Justin Strong is the Senior Global Product Marketing Manager at Novell.

1 comments
JEHowell
JEHowell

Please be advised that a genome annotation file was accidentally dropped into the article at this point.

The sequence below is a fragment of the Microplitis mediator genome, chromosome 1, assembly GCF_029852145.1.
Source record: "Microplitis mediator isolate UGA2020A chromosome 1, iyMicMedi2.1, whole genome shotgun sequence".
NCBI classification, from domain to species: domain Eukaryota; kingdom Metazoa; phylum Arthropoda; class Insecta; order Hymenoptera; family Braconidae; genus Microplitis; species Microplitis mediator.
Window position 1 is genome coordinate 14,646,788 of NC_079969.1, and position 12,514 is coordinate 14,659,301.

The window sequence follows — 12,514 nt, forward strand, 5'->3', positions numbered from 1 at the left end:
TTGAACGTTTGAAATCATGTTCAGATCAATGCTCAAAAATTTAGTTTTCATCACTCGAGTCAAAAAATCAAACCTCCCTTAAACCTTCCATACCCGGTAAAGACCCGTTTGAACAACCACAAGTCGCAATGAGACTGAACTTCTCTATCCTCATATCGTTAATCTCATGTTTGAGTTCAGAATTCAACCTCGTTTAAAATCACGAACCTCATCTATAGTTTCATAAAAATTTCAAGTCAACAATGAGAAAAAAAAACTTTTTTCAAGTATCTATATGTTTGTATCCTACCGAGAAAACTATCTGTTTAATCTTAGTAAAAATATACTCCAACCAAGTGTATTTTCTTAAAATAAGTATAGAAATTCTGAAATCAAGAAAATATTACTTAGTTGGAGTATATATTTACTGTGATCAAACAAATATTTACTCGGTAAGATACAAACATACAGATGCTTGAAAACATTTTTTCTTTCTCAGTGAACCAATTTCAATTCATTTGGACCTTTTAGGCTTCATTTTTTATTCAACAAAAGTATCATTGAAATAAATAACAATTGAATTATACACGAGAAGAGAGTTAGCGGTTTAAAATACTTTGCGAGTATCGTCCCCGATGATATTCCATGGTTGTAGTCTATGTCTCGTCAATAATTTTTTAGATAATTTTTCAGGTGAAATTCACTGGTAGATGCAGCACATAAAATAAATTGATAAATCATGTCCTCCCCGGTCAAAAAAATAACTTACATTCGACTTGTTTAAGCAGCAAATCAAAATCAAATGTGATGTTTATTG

I just read Justin Strong's guest blog on the above subject and, although I don't disagree with his points, I don't think that he's stayed on-subject. Surely the key message is that information security is not IT's problem alone to resolve and it's certainly not entirely their budget that's up for grabs. It's a business problem. The business is at risk if it doesn't take seriously the need for good processes, procedures and tools to protect itself. It's the business that needs to find the budget and offset that against the risk that has been determined if a breach should occur. IT can knock on the doors of the C-levels as much as they like but are unlikely to get much of a reaction with the usual fear, uncertainty and doubt tactics. How can IT determine the cost of a breach to the business? They simply implement new systems and services to assist the business requirements. Information Security has to start at the top and run through every level of the organisation. IT might be asked to implement a new service or solution but it's the business that has created the need for it, so it should be the same management involved in considering the business risk of introducing the new service and the cost to mitigate. With a proper Information Security structure in place within the business, there is an inherent understanding of best practice and what needs to be reviewed when new systems and services are introduced. Now IT can take its proper role within the process which is to ensure that the new service works properly in the knowledge that any business risk has been assessed and that the necessary protection has been budgeted for and implemented. My advice? Get a quality consultancy in to run through a Gap Analysis with ISO27000 as the benchmark. This will identify where the business is in terms of its security and the C-levels can decide where they think the business should be. The Gap can then be addressed by setting up a proper information security team within the organisation with the C-levels involved. Once you've achieved that then there is no need for IT to "sell" the need for security and the associated budget. Okay, it's not a perfect world and it's not easy to get consensus but security has to come from the top. The budget will follow.